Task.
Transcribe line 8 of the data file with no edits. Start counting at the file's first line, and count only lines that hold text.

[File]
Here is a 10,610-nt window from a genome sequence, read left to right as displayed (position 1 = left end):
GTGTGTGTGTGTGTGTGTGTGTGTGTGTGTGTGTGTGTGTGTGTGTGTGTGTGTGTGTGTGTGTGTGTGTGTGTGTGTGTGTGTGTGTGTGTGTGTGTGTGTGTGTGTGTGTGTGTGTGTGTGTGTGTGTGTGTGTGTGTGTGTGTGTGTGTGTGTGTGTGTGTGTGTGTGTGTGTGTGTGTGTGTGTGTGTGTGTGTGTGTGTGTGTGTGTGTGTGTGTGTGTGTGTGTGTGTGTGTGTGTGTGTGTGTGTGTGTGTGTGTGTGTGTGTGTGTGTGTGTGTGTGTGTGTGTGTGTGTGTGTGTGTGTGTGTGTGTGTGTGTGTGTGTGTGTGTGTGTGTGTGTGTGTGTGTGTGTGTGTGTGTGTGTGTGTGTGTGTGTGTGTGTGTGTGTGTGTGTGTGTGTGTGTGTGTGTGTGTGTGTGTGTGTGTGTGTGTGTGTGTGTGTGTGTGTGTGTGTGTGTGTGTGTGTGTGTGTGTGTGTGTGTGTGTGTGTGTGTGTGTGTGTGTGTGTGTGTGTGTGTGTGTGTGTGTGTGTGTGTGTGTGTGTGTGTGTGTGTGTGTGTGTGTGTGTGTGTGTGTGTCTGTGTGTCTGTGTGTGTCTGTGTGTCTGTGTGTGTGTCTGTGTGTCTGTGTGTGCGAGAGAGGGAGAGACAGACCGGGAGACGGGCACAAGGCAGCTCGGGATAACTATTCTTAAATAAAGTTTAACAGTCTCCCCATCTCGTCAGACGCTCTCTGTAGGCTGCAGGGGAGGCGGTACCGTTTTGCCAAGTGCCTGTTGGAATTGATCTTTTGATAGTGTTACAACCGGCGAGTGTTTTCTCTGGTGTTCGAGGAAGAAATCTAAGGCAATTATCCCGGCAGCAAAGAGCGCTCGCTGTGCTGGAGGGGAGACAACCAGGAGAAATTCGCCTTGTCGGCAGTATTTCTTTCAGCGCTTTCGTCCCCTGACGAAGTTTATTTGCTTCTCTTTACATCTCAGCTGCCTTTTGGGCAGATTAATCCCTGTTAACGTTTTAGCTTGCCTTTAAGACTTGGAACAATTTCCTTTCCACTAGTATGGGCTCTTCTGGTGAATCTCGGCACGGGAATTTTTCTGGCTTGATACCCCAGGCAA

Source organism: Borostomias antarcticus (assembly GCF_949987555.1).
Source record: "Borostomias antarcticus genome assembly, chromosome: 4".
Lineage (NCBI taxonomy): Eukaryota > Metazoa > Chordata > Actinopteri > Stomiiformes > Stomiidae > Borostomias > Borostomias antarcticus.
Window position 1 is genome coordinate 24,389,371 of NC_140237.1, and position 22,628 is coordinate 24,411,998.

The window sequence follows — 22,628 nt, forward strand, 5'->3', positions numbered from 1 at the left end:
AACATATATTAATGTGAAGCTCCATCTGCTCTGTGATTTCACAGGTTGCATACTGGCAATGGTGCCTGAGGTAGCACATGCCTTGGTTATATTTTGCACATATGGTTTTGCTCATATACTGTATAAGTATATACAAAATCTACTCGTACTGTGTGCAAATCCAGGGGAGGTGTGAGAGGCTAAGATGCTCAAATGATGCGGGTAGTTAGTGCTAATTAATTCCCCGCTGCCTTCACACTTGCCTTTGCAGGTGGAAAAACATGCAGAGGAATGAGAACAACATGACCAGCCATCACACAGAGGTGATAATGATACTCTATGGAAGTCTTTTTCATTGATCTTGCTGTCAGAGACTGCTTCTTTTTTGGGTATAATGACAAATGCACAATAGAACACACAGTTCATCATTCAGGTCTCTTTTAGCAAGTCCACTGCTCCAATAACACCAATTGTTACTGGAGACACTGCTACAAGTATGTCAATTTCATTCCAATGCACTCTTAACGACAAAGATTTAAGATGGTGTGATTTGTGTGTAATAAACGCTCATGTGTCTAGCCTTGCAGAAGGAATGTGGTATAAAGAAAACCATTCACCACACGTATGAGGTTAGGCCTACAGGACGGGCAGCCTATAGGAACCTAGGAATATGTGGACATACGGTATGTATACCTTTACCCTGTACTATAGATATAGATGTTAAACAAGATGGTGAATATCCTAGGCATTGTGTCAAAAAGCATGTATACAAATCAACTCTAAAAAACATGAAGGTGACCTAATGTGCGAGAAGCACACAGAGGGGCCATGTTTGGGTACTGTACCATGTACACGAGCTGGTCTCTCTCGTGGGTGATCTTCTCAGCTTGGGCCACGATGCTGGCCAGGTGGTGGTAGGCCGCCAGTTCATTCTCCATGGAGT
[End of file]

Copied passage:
AACATATATTAATGTGAAGCTCCATCTGCTCTGTGATTTCACAGGTTGCATACTGGCAATGGTGCCTGAGGTAGCACATGCCTTGGTTATATTTTGCACATATGGTTTTGCTCATATACTGTATAAGTATATACAAAATCTACTCGTACTGTGTGCAAATCCAGGGGAGGTGTGAGAGGCTAAGATGCTCAAATGATGCGGGTAGTTAGTGCTAATTAATTCCCCGCTGCCTTCACACTTGCCTTTGCAGGTGGAAAAACATGCAGAGGAATGAGAACAACATGACCAGCCATCACACAGAGGTGATAATGATACTCTATGGAAGTCTTTTTCATTGATCTTGCTGTCAGAGACTGCTTCTTTTTTGGGTATAATGACAAATGCACAATAGAACACACAGTTCATCATTCAGGTCTCTTTTAGCAAGTCCACTGCTCCAATAACACCAATTGTTACTGGAGACACTGCTACAAGTATGTCAATTTCATTCCAATGCACTCTTAACGACAAAGATTTAAGATGGTGTGATTTGTGTGTAATAAACGCTCATGTGTCTAGCCTTGCAGAAGGAATGTGGTATAAAGAAAACCATTCACCACACGTATGAGGTTAGGCCTACAGGACGGGCAGCCTATAGGAACCTAGGAATATGTGGACATACGGTATGTATACCTTTACCCTGTACTATAGATATAGATGTTAAACAAGATGGTGAATATCCTAGGCATTGTGTCAAAAAGCATGTATACAAATCAACTCTAAAAAACATGAAGGTGACCTAATGTGCGAGAAGCACACAGAGGGGCCATGTTTGGGTACTGTACCATGTACACGAGCTGGTCTCTCTCGTGGGTGATCTTCTCAGCTTGGGCCACGATGCTGGCCAGGTGGTGGTAGGCCGCCAGTTCATTCTCCATGGAGT